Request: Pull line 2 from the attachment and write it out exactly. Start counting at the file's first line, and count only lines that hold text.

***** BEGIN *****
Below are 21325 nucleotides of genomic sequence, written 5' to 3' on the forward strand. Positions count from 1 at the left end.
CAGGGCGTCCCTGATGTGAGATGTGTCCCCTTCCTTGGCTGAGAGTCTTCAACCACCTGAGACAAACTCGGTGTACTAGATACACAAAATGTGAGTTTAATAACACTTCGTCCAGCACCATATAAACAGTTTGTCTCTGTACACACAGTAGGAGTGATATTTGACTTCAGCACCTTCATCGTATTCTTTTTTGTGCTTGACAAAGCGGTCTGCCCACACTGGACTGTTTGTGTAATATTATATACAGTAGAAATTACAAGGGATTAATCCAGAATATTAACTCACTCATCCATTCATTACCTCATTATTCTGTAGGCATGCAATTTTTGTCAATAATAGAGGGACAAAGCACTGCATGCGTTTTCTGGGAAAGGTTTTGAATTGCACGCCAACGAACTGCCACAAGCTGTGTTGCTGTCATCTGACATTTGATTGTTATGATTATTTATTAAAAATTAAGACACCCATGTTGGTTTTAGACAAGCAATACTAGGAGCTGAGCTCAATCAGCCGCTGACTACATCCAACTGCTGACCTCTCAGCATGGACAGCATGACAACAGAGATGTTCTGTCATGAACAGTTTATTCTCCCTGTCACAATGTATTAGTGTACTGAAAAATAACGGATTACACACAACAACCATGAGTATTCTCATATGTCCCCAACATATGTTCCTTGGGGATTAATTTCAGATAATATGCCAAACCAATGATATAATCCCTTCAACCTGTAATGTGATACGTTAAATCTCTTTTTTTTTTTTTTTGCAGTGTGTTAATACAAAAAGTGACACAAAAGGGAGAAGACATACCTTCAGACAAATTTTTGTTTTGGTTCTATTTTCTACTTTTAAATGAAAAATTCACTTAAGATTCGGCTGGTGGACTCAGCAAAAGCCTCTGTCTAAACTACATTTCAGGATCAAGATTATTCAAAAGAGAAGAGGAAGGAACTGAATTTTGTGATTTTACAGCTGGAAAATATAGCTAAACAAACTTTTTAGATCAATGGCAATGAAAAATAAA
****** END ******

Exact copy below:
CAGGGCGTCCCTGATGTGAGATGTGTCCCCTTCCTTGGCTGAGAGTCTTCAACCACCTGAGACAAACTCGGTGTACTAGATACACAAAATGTGAGTTTAATAACACTTCGTCCAGCACCATATAAACAGTTTGTCTCTGTACACACAGTAGGAGTGATATTTGACTTCAGCACCTTCATCGTATTCTTTTTTGTGCTTGACAAAGCGGTCTGCCCACACTGGACTGTTTGTGTAATATTATATACAGTAGAAATTACAAGGGATTAATCCAGAATATTAACTCACTCATCCATTCATTACCTCATTATTCTGTAGGCATGCAATTTTTGTCAATAATAGAGGGACAAAGCACTGCATGCGTTTTCTGGGAAAGGTTTTGAATTGCACGCCAACGAACTGCCACAAGCTGTGTTGCTGTCATCTGACATTTGATTGTTATGATTATTTATTAAAAATTAAGACACCCATGTTGGTTTTAGACAAGCAATACTAGGAGCTGAGCTCAATCAGCCGCTGACTACATCCAACTGCTGACCTCTCAGCATGGACAGCATGACAACAGAGATGTTCTGTCATGAACAGTTTATTCTCCCTGTCACAATGTATTAGTGTACTGAAAAATAACGGATTACACACAACAACCATGAGTATTCTCATATGTCCCCAACATATGTTCCTTGGGGATTAATTTCAGATAATATGCCAAACCAATGATATAATCCCTTCAACCTGTAATGTGATACGTTAAATCTCTTTTTTTTTTTTTTTGCAGTGTGTTAATACAAAAAGTGACACAAAAGGGAGAAGACATACCTTCAGACAAATTTTTGTTTTGGTTCTATTTTCTACTTTTAAATGAAAAATTCACTTAAGATTCGGCTGGTGGACTCAGCAAAAGCCTCTGTCTAAACTACATTTCAGGATCAAGATTATTCAAAAGAGAAGAGGAAGGAACTGAATTTTGTGATTTTACAGCTGGAAAATATAGCTAAACAAACTTTTTAGATCAATGGCAATGAAAAATAAA